How to get your agency to distance itself from fake news
These are the five features of fake news that every agency should avoid in its communications.
Communications agencies are in constant contact with the media and are a source of information for many of the news we read every day, even if they sometimes go unnoticed. This means that the communications we launch must be adapted to the journalistic style and trends of the moment. If in recent years the biggest news problem has been fake news, what can we communication agencies do to avoid contributing to this phenomenon and to promote the media we work with?
1. Alteration of facts to varying extents.
This is the main feature of fake news: telling half-truths. Beyond the ethical implications of not staying true to the truth, it is important that the agency communicates all relevant information (and not confidential, of course), in an organised and, while being in line with the values of our clients, real. In addition to helping the journalist to write a complete piece, the agency will gain the journalist’s trust and, therefore, that of the readers.
2. Superfluous news narrative.
Fake news stories lack information, they do not develop issues in depth because they do not have enough data or sources to form a complete narrative. For this reason, there is a shortage of text and different unconnected topics are mixed together. When writing content, the agency must ensure that it has sources that support the facts beyond the clients, for example, through studies or surveys carried out by third parties. So-called Third Party Endorsement. We must also provide a response to the 5Ws in the content so that journalists can report with rigour and quality.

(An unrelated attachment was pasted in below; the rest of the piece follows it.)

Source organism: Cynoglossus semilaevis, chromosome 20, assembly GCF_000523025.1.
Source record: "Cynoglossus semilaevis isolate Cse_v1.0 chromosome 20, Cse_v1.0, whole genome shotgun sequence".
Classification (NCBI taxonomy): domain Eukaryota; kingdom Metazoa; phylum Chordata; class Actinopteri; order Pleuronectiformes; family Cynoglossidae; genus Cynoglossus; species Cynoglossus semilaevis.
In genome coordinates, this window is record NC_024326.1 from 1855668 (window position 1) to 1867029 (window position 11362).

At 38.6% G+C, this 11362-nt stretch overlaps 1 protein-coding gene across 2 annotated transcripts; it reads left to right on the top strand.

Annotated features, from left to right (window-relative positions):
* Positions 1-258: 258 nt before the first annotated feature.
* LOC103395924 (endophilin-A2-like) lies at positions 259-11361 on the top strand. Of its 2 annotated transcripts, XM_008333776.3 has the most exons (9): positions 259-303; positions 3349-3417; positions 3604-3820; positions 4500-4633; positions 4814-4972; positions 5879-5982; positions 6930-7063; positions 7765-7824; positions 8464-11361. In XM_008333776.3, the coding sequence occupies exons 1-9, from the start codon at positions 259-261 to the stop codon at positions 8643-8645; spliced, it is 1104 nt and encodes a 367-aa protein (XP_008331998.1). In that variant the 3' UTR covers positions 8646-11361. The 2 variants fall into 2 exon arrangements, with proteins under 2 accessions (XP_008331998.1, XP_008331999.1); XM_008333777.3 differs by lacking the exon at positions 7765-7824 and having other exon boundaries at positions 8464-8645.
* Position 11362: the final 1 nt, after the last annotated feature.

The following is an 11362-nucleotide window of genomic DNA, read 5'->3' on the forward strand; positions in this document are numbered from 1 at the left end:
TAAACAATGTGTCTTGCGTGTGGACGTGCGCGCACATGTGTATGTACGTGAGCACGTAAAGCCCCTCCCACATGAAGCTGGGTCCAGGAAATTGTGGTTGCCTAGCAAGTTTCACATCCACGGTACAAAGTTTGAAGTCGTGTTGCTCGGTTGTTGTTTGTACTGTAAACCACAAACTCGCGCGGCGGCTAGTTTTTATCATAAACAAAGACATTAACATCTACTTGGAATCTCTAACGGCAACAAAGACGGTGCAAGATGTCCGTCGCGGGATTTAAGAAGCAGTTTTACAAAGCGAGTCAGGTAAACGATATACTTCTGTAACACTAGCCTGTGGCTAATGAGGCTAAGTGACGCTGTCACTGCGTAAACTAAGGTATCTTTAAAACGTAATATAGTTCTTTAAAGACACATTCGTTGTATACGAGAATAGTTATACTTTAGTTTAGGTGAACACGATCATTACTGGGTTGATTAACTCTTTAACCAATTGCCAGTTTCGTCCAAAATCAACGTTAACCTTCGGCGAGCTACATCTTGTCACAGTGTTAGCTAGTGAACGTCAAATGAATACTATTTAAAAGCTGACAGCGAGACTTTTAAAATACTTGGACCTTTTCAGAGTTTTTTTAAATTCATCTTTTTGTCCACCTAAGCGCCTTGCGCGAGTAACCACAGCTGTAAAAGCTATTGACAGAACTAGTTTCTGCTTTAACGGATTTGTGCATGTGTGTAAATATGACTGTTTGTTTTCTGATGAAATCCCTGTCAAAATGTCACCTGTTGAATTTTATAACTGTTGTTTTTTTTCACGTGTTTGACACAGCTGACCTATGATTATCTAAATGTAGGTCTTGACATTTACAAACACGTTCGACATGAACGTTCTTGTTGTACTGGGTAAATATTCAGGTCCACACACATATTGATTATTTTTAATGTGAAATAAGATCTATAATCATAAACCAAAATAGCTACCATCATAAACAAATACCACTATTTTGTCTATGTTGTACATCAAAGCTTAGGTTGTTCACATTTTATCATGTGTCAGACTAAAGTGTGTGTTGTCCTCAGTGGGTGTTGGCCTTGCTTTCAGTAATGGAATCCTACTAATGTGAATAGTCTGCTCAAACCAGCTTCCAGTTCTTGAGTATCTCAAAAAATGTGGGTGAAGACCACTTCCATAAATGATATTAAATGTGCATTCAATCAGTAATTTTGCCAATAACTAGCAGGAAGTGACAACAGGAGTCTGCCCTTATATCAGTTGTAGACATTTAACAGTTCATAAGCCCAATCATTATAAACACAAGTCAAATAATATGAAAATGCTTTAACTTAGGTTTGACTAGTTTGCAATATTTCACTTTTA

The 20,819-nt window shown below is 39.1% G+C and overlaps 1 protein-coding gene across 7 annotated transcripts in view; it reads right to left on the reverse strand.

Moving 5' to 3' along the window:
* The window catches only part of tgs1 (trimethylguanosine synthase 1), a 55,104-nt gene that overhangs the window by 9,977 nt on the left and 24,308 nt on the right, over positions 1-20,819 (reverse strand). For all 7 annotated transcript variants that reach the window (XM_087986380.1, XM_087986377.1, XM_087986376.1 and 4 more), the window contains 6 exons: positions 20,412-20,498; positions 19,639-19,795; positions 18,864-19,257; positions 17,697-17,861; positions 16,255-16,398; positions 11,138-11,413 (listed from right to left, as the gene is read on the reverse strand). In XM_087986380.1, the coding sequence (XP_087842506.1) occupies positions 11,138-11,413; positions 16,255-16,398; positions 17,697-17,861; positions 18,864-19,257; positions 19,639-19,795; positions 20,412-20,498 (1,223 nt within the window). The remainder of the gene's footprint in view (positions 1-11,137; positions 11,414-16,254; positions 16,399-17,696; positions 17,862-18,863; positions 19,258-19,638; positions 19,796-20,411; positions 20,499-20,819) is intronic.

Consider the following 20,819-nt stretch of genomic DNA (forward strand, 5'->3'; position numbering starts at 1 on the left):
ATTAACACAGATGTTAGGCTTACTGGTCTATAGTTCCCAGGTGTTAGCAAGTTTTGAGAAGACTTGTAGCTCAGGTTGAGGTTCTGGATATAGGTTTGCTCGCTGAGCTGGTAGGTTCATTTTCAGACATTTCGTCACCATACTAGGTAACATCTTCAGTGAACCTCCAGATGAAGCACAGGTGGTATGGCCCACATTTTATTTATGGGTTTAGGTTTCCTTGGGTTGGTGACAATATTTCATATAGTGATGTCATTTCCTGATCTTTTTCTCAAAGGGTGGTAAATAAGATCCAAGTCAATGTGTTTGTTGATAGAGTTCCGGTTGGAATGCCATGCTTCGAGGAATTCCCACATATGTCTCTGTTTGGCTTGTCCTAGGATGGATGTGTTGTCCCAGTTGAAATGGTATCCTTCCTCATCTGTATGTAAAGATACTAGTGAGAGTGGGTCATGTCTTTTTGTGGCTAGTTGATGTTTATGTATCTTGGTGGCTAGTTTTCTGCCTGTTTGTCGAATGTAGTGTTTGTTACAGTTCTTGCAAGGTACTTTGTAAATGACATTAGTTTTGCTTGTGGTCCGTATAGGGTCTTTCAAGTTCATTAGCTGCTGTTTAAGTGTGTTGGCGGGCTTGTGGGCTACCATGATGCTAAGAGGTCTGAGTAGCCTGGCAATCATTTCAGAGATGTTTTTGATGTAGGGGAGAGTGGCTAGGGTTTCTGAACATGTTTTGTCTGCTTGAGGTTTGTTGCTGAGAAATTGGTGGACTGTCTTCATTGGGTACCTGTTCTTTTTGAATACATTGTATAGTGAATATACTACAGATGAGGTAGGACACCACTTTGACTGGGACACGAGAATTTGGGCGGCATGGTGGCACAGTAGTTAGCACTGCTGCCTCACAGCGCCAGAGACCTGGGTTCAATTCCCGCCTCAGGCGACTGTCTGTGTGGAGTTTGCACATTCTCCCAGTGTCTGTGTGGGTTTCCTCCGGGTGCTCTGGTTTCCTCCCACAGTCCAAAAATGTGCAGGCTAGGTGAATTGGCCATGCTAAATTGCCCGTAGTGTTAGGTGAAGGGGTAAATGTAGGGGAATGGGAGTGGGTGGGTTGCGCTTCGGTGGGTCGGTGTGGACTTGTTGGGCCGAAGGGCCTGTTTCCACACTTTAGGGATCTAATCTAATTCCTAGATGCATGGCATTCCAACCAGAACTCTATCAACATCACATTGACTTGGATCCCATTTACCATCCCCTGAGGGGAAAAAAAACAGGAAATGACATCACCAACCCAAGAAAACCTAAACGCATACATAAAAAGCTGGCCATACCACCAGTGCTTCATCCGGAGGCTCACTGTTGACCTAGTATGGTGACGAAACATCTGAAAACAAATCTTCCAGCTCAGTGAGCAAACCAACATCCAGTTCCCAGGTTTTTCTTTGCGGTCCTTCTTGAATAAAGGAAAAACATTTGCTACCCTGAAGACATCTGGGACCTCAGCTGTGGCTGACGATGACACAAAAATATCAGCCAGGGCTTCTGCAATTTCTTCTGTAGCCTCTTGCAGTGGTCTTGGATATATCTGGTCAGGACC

3. Primary emotional discourse with vocabulary and linguistic resources prone to misleading messages, exaggerations, hyperbole and circumlocutions.
We must not forget that, although emotions are one of the main tools of communication and allow us to connect with the public, as information professionals we must avoid resorting to loose language and linguistic resources that may cause misunderstandings. Moreover, this discourse is close to sensationalism and to practices that are not recommended from advertising and marketing, which should be avoided in journalistic information.
4. Headlines that are (too) short and shocking.
Capturing the audience’s attention is essential to convey a message; however, this should not mean sacrificing the truth. The clickbait phenomenon often involves manipulating information by trying to capture the reader with a single, decontextualised element. Using headlines and subheads and answering several W’s in the headline can help to ensure that attention and rigour are not lost.
5. Immediacy of information.
With the new channels, information is demanded more and more quickly and, often, part of it is left in the way. The planning of a release is key in this case: being in contact with the journalist in a constant flow of information and providing all available data helps to ensure that quality work is carried out from the very first moment. If the journalist has to turn to other less reliable sources due to a lack of information, it will damage the agency and its relations with the journalist, as well as contributing to fake news. Let us not forget that fake news includes truthful information in order to gain the trust of its readers.
The way news is made changes as information gains prominence on the web and the media adapt their production to online metrics, prioritising immediacy and clicks over rigour and verification, which has largely contributed to the massive distribution of fake news. However, new ways of reaching the public are not at war with quality. Agencies can apply practices that do not contribute to disinformation, but rather to a media ecosystem characterised by rigour and professionalism.
To learn more about how to identify fake news, you can consult this other Canela Insights article.